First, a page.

Funding gap, debt relief

To do this, the European Union has urged G20 leaders to quickly close a $ 4.5 billion funding gap in the global vaccine, testing and therapeutics project – called the COVID Tool Access Accelerator -19 (ACT) – and its COVAX installation for the distribution of vaccines.

“At the G20 summit, I called for investing $ 4.5 billion in ACT Accelerator by the end of 2020, for the purchase and delivery of COVID-19 tests, treatments and vaccines everywhere” , European Commission Director Ursula von der Leyen said on Twitter. “We must show global solidarity,” she said.

Germany was contributing more than 500 million euros ($ 592.65 million) to the effort, Chancellor Angela Merkel told the G20, urging other countries to do their part, according to a text of her remarks.

US President Donald Trump, who lost the US presidential election but refused to give in to former Vice President Joe Biden, spoke briefly to G20 leaders before going to golf. He discussed the need to work together to restore economic growth, White House Press Secretary Kayleigh McEnany said in a summary released Saturday night.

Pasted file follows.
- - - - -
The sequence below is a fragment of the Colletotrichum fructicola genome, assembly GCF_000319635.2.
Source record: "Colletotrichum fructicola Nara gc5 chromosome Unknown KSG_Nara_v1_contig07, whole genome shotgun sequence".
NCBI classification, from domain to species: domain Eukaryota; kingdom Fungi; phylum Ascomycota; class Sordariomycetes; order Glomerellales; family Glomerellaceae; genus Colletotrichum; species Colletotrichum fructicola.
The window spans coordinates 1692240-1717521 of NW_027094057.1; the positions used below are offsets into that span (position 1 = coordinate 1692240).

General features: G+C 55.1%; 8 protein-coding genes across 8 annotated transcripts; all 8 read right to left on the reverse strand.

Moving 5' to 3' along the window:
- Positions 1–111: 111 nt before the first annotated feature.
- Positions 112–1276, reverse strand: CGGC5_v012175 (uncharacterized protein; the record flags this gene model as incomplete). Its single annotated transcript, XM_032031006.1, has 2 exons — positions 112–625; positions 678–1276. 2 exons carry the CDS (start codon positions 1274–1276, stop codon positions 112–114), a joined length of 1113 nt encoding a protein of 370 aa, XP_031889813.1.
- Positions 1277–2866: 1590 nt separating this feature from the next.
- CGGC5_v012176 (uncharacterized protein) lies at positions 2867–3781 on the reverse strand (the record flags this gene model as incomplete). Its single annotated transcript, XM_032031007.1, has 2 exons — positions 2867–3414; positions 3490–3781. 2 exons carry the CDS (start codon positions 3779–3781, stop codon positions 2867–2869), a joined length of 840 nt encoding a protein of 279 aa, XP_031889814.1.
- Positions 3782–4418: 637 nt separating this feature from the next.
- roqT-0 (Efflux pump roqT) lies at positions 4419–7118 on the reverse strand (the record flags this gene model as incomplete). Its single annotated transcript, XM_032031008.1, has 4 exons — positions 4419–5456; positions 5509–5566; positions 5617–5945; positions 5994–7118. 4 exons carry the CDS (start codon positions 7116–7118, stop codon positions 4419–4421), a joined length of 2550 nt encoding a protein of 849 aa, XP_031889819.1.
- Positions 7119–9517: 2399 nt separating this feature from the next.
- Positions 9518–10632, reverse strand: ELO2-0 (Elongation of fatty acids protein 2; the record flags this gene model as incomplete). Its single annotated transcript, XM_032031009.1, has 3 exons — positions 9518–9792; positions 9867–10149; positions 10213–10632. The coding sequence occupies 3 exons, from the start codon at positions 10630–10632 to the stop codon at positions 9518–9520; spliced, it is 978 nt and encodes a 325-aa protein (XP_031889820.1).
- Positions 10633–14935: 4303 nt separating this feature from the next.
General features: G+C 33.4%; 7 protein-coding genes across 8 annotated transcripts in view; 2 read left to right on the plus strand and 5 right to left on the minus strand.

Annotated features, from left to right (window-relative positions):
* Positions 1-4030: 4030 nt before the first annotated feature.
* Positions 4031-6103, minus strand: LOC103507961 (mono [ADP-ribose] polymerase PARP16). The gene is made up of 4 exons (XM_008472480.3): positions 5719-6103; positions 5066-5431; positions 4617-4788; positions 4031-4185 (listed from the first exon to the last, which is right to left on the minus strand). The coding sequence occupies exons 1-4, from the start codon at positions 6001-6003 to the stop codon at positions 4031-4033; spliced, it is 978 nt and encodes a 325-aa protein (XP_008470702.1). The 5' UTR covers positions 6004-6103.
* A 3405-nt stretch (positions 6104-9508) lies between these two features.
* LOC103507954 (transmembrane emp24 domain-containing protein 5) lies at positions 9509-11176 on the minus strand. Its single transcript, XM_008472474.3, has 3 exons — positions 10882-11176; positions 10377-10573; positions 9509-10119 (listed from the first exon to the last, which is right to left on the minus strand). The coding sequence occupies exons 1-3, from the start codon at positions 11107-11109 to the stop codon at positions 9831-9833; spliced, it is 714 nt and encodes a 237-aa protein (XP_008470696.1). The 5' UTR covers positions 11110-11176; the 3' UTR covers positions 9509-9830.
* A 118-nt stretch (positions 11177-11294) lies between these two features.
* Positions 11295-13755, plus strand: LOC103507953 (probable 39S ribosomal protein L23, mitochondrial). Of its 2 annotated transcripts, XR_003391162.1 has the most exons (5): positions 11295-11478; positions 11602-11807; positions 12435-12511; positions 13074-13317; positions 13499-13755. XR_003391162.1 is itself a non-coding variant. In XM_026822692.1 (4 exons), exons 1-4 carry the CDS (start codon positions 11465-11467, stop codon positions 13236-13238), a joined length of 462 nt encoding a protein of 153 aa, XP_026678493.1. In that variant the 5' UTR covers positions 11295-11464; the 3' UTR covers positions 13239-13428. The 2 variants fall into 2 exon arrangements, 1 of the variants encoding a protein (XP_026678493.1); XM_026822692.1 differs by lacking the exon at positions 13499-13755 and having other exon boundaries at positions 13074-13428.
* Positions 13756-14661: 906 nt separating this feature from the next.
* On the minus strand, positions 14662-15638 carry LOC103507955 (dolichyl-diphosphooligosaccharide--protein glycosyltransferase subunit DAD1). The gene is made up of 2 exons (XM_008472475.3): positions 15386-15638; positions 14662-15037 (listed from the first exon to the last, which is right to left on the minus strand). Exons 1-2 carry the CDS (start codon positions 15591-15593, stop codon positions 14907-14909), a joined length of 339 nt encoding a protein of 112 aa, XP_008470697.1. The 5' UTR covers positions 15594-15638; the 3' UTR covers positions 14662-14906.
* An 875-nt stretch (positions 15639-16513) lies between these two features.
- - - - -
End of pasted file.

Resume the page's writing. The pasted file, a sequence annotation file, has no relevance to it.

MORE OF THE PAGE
She did not mention any commitment by the United States to support the global vaccine distribution effort.

G20 countries have contributed more than $ 21 billion to fight the pandemic, which has infected 56 million people worldwide and claimed 1.3 million lives, and injected $ 11 trillion to “save” the economy world ravaged by viruses, organizers said.

But group executives face increasing pressure to help avoid possible credit defaults in developing countries. World Bank President David Malpass has warned that failure to provide more permanent debt relief to some countries could lead to increased poverty and a repeat of the messy defaults of the 1980s.

Poor and heavily indebted countries are particularly vulnerable, which “are on the verge of financial ruin and escalating poverty, hunger and untold suffering,” UN Secretary-General Antonio Guterres said on Friday.